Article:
Remove the tips and tails from the green beans and cut them into 1 1/2” lengths. Bring a big pot of salted water to a boil and poach the beans until tender but still firm, about 7 minutes. Drain into a colander.


In a sauté pan, heat the butter and oil and add the beans. Sauté 1 minute, then add the onion and cook until translucent, not brown.

Add the garlic, tomatoes, and olives. Sauté for a couple of minutes.

Add the pine nuts and serve immediately.

There’s just something about this group of ingredients that is spectacular. Of course it helps to love green beans.

The tomatoes and olives plus the crunchy pine nuts are just superb together.

And, with the addition of both onion and garlic, no seasoning is necessary. The olives supply the saltiness.

I’m not sure if it’s Kalamata or Calamata, but this chef spelled the olives with a “C.”

Other appealing recipes in this cookbook:
New Potato and Beet Salad
Risotto with Ginger and Carrot Juice
Roasted Peppers and Chili Sabayon Sauce

 

 

Too Many Jalapeños?

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If you like to cook and garden like I do, then you probably grow a variety of chile peppers. It doesn’t take but a couple of pepper plants to keep a family stocked with fresh chiles, but I always plant too many. This is especially true with jalapeños, cause we like them.

So here’s an idea that might come in handy when you have jalapeños coming out your ears like I do. Dehydrate them!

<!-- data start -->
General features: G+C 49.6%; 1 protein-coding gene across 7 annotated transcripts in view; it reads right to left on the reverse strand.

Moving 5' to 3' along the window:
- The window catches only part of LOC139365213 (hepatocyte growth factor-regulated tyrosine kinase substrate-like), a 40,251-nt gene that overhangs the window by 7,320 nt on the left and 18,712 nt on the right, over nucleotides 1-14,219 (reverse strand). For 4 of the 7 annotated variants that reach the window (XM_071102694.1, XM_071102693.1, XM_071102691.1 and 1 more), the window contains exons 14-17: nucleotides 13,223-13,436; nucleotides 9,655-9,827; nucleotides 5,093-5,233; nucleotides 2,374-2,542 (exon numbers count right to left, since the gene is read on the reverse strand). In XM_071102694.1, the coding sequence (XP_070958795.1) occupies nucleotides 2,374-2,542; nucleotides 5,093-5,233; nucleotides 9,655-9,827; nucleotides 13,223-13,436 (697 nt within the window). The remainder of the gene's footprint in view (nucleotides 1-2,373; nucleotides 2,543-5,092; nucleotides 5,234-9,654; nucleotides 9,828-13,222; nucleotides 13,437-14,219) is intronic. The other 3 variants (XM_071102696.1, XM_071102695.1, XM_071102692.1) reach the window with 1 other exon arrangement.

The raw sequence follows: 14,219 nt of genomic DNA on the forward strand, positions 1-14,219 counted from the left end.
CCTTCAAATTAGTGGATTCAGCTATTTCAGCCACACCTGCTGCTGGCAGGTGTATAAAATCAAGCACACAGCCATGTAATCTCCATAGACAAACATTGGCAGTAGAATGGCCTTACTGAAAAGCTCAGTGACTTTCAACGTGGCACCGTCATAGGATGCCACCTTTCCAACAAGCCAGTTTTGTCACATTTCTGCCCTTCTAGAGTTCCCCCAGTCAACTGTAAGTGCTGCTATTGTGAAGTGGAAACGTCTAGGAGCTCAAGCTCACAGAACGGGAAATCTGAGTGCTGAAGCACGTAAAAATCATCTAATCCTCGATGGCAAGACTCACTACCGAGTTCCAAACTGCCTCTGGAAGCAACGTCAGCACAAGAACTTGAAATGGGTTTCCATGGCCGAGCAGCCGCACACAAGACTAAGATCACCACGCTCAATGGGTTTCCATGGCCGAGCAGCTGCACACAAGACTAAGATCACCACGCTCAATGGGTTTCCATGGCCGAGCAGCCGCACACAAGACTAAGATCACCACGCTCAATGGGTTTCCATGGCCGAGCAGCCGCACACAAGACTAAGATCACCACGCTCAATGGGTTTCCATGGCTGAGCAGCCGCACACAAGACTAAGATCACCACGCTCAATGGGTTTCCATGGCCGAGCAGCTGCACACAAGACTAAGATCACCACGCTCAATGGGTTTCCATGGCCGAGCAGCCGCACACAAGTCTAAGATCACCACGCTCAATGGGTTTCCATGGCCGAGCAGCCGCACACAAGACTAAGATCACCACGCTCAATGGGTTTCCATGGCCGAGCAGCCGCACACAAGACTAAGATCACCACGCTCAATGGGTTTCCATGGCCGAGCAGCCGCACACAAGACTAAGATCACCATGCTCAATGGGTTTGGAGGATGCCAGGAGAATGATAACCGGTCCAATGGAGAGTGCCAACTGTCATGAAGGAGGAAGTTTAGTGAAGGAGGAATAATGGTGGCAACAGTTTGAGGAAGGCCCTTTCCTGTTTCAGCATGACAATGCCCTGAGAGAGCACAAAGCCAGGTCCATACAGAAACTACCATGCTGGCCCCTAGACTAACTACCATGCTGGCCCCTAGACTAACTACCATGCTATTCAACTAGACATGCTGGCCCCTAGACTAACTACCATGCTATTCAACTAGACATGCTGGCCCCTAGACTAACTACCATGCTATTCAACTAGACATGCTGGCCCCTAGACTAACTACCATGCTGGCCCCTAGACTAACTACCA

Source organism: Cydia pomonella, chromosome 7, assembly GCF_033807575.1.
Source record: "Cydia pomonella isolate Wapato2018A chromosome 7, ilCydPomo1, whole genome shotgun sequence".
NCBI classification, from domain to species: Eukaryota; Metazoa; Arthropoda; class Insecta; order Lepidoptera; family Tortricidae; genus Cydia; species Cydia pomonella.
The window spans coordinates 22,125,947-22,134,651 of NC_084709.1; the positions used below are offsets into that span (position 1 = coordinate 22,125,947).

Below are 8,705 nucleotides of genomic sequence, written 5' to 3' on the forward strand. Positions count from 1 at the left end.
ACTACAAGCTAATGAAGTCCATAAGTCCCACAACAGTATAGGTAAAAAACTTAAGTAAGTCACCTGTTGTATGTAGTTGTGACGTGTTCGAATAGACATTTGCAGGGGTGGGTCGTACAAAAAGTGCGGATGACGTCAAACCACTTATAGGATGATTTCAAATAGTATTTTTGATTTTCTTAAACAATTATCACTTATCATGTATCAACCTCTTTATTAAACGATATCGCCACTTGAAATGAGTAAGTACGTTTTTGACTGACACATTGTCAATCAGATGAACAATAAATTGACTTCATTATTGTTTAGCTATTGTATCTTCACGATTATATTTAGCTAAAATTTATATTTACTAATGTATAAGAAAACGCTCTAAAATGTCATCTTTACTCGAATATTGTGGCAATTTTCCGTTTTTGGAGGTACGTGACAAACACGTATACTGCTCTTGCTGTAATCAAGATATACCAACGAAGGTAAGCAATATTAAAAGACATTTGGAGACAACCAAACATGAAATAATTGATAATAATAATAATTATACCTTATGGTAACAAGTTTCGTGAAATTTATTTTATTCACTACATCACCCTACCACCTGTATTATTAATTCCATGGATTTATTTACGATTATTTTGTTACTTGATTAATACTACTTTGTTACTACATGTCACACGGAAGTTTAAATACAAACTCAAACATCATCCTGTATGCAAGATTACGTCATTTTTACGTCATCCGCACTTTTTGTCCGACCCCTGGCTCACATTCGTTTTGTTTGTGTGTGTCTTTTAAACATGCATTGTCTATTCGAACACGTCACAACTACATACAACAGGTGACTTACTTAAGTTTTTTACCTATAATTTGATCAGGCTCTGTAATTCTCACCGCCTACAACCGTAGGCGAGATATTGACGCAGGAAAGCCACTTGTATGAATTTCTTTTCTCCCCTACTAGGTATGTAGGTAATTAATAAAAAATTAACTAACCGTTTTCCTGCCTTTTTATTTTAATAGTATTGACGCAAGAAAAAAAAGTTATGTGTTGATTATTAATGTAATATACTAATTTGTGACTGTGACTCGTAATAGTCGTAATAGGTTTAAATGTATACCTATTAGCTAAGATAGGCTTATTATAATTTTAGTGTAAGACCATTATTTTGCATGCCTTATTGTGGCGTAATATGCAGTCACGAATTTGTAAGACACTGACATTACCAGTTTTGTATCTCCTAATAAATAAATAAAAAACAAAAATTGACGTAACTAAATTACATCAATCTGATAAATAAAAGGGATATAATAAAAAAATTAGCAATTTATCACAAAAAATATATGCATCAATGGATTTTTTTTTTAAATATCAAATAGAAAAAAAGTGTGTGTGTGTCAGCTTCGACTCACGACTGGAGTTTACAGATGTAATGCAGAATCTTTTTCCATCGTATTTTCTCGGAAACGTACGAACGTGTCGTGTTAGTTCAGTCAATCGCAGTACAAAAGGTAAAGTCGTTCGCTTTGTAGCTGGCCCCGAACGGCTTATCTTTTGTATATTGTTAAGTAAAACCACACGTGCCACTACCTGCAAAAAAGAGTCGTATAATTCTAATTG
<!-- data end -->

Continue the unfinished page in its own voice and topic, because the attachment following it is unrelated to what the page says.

I hold the peppers, stem-end, in my left gloved hand (disposable latex gloves are handy for this), and then cut uniform slices with a knife in my right hand. (I’m right handed.)

Place the slices on dehydrator trays, making sure they’re not overlapping.

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I place the heat setting on 118 degrees Farenheit. It typically takes about 24-36 hours, depending on the fleshiness of the chile peppers and the thickness of the slices.

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And take note – even though the jalapeños are dehydrated, they’re still very strong! And during the dehydration process, the air in your house will be chile pepper-potent.

After they’re completely dehydrated, let them cool completely, and store in sealable bags in the refrigerator.

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You can tell that I used green and red jalapeños in the batch I just dehydrated.

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Alternatively, if you don’t own a dehydrator, place the slices on a jelly-roll pan, without overcrowding, and put the pan in the oven at about 200 degrees. It should only take about 8 hours. Lower the heat towards the end – you don’t want any browning, just dehydration.

Either way you dehydrate them, they’re handy for soups and stews, chilis, beans, stuffed bell peppers, omelets, or this stir fry.

Here they are topping a summer zucchini and corn soup.

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Here they are on a chicken curry.

I hope you find dehydrated chile peppers as handy and versatile as I do! Having a dehydrator is also helpful if you have an abundance of cherry tomatoes!

Now, if you have a lot of jalapeños you can do what Debbie and David do from The Mountain Kitchen, which is to make their own chipotle peppers! If you weren’t aware, chipotles are smoked and dried jalapeños. Enjoy their beautiful photo!